When Do Cats Stop Growing? Tips On How To Care For Your Kittens
To get the best care of your cats, you need to understand the stages they go through as they grow from kitten to adult cat. Every cat is different and some breeds grow at different speeds and for different lengths of time than others.
Here are some top tips on how to take care of your growing cat and when it can reach its full potential.
When do cats stop growing?
This time varies from cat to cat and, more precisely, from breed to breed. In general, however, owners can expect their cats to stop growing between 12 and 18 months.
Speaking to Newsweek, Dr. Sarah Elliott, UK charity Cats Protection Central Veterinary Officer: “Kittens typically reach adult weight by 12 months of age, although some larger breeds, such as the Maine Coon, take a few months longer to stop growing.
“Weaning can begin at four to six weeks of age.”
For some cats that continue to grow after 12 months, the growth rate is much slower after that point.
As a result, even if cats continue to grow for a short period of time after 12 months, this won’t be a big change.
By around two years of age, most cats are considered fully grown, which means that their growth would have stopped completely.
Important milestones for growing cats
Understanding your cat’s growth cycle is important in order to optimally groom a cat at different times.
From the third to the fourth month, their milk teeth fall out and are replaced by adult teeth, after which the kittens become sexually mature by four to nine months, which Dr. Elliott indicates as the time for castration.
She said, “Kittens lose their baby teeth and also reach puberty around four months of age. This is the age at which Cats Protection recommends that owners castrate their kittens to avoid unwanted pregnancies.”
A kitten is almost fully grown by nine to twelve months before it is considered fully grown and reaches its prime at two years of age.
According to Pumpkin, by around 7-10 years of age, the cat is fully mature and can grow a little in the abdominal area, which can be helped by gentle movement.
Cats enter their senior stage by the age of 11, by which time some age-related problems may arise, and by 15 cats have reached the geriatric stage where they can suffer from tooth loss and are much less active.
Some of the aging signs in cats, according to Dr. Elliott are:
- Changes in social and ecological interaction
- Changes in sleeping / waking behavior, e.g. B. more sleep during the day and restlessness at night
- House pollution
In addition, older cats can suffer from constipation, dental problems, and deafness.
How to take care of growing kittens
According to the UK charity Royal Society of Prevention of Cruelty to Animals (RSPCA), there are many things to consider when caring for kittens, including feeding, proper hygiene, grooming, socializing, training in the litter box, and maintaining a suitable environment for cats.
Before a young kitten is brought home, it must be vaccinated, trained in the use of a litter box, and socialized by introducing the kitten to people and new environments.
Dr. Elliott says that you can socialize your cat by introducing them to different types of people, from babies to adults, being gently touched and handled, and helping them get used to hearing different noises.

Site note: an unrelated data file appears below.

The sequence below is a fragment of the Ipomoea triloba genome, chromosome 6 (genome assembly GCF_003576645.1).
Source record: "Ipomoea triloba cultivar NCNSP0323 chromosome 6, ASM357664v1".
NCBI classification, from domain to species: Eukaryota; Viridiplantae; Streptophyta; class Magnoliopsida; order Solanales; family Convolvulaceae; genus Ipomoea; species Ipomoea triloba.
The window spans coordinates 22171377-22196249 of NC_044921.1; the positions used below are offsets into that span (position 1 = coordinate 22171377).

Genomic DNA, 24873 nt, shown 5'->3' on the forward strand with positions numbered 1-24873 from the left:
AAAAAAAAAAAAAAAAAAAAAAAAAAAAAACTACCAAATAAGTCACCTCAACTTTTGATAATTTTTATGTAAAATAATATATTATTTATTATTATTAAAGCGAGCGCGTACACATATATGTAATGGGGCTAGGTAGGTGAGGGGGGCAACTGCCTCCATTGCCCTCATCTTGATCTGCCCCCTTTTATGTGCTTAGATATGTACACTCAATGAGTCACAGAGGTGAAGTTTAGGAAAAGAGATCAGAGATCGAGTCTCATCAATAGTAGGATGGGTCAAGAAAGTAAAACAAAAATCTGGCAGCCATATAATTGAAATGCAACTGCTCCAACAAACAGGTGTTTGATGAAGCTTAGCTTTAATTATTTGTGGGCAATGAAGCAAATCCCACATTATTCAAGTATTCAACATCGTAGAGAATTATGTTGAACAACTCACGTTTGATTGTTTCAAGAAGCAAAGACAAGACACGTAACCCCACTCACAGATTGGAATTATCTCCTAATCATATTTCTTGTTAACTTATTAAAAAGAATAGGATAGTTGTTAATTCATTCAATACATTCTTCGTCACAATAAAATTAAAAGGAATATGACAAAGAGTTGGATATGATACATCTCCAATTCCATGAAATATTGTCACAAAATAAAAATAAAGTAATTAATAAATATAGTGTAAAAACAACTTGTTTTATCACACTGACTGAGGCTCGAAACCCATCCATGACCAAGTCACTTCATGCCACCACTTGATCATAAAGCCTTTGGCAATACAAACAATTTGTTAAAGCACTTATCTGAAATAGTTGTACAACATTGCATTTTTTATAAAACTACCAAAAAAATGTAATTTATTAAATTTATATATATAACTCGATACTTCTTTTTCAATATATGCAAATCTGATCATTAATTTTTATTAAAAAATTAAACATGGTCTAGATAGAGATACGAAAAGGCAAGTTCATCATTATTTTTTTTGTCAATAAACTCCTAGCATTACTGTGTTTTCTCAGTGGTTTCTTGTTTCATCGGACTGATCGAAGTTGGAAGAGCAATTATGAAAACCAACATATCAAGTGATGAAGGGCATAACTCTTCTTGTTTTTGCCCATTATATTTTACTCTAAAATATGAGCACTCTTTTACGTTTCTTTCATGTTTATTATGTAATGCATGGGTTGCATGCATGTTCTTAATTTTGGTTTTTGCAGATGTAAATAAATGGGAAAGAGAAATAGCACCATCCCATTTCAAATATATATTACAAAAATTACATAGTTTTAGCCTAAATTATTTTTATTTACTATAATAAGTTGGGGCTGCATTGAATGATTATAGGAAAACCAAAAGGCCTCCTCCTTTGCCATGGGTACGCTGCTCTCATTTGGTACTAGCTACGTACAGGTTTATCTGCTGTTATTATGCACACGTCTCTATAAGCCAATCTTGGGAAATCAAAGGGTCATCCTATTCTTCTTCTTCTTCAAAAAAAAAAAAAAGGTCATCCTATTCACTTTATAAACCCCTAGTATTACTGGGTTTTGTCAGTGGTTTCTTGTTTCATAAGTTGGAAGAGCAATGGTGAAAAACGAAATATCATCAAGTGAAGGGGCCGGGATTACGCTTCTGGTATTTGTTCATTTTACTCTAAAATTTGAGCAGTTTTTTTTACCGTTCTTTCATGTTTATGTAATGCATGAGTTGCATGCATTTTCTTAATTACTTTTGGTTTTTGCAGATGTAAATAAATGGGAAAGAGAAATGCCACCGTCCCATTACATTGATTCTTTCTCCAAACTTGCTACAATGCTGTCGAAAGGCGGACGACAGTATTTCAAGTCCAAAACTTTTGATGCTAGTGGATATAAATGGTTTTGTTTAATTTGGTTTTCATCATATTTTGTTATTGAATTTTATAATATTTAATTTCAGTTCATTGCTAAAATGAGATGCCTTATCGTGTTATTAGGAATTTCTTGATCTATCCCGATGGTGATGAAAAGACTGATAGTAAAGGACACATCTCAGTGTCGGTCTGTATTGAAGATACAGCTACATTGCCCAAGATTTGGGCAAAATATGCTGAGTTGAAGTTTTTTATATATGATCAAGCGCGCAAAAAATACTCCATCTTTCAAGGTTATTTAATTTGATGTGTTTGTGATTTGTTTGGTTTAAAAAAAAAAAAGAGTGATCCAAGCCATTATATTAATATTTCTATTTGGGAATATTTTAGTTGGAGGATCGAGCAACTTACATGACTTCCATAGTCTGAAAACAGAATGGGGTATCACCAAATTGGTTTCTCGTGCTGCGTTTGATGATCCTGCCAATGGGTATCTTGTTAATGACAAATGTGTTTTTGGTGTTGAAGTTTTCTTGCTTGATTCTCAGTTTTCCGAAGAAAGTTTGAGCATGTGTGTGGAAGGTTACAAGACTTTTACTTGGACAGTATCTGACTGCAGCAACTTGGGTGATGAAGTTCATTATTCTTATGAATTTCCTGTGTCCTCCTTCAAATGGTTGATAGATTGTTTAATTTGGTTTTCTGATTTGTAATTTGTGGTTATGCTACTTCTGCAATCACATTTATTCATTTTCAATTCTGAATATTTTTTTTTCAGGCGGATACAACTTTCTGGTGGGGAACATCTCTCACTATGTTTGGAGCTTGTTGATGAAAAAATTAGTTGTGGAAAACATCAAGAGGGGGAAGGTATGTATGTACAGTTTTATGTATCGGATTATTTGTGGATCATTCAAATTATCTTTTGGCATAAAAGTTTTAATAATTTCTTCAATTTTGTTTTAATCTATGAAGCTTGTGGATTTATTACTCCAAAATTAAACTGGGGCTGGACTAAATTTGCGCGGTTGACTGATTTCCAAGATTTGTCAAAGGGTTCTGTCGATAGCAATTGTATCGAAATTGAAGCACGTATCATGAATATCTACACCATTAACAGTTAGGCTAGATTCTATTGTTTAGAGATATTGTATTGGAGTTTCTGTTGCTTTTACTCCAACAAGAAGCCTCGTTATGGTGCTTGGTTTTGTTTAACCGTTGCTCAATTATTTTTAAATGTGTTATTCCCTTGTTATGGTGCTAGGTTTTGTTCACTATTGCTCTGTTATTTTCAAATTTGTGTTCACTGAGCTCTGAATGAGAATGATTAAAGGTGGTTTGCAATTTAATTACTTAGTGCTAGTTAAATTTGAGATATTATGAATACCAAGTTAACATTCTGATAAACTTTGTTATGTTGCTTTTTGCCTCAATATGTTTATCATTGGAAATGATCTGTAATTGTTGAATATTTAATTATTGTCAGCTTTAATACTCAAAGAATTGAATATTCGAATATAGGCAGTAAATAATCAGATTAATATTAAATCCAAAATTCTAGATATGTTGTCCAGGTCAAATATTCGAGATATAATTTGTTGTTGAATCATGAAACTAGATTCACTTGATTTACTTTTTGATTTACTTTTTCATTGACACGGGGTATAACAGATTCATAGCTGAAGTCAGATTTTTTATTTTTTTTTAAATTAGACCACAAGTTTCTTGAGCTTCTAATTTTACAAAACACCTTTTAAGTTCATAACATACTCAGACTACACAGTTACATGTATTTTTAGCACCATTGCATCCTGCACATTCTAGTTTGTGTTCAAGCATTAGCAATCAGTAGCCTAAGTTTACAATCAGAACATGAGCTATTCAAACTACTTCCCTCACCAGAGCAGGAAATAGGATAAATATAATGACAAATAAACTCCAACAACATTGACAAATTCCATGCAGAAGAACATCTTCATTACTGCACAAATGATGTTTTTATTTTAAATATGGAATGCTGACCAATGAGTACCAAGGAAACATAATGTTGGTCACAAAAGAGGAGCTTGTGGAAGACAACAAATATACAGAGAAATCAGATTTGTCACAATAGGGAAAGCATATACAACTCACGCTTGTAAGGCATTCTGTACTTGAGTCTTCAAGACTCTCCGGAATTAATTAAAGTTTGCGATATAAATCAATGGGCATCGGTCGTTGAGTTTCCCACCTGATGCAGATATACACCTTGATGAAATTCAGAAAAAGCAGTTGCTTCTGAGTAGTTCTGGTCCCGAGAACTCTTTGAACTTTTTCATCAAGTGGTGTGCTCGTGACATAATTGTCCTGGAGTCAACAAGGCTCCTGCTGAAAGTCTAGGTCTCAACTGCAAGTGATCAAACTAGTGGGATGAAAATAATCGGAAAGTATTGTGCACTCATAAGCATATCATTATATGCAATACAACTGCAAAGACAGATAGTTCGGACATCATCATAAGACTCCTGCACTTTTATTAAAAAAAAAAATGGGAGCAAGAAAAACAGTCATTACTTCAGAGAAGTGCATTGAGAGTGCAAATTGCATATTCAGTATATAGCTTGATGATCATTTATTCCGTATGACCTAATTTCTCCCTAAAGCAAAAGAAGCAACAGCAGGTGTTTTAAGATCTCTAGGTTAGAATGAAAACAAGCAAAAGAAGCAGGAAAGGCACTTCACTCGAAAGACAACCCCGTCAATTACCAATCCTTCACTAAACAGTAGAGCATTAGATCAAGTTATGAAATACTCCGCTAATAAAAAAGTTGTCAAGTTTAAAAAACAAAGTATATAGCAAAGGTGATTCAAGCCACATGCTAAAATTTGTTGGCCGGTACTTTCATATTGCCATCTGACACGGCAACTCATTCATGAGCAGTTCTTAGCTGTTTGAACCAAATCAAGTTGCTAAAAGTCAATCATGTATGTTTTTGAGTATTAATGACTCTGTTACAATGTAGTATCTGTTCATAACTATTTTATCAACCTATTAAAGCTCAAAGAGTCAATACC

It’s important to prepare your home as well by providing toys and space for the kittens to move around in, remove hazards, and even bring a blanket from your kitten’s first home to acclimate them.
Pet owners also need to make sure they see a veterinarian and purchase pet insurance to ensure their cat receives appropriate professional care when needed.
In the early stages of a kitten’s life, eight to twelve weeks, they will need small, regular meals that use similar or similar foods that they previously ate in their previous homes.
Dr. Elliott added, “Kittens should have access to fresh water and commercial kitten food to ensure their nutritional needs are met.
“Your food should be checked and replaced at least four times a day. Follow the manufacturer’s instructions and avoid giving more than the recommended daily amount as this can lead to obesity.”
They must also be introduced to other animals, people, environments such as cat carriers, and regular practices such as grooming and health checks.
It’s also good at this point to create boundaries and routines for cats to help them understand good and bad behavior.
From the 12-week period onwards, owners should ask their veterinarian about castration and castration and, if necessary, deworming.
It is also important to play with your kitten and keep kitten training routines in place so that it can come to you when you call.
Since waxing is tiring, it is also important to give kittens rest and rest after training.
From six months old, kittens are still learning, so keep building routines and positive experiences for your cat.
At this point, cats may need to switch to a different diet as they will likely have stopped growing after a year.
Dr. Elliott said, “The fastest growth occurs in the first four months, but we recommend that owners feed a kitten diet until they are one year old.
“After that, it’s best to gradually switch to an adult maintenance diet because your cat will no longer need the extra calories from the kitten diet.”
File photo of Milly, a 13 week old kitten waiting to be housed at The Society for Abandoned Animals Sanctuary in Sale, Manchester. Follow our guide to caring for kittens as they grow.
Christopher Furlong / Getty Images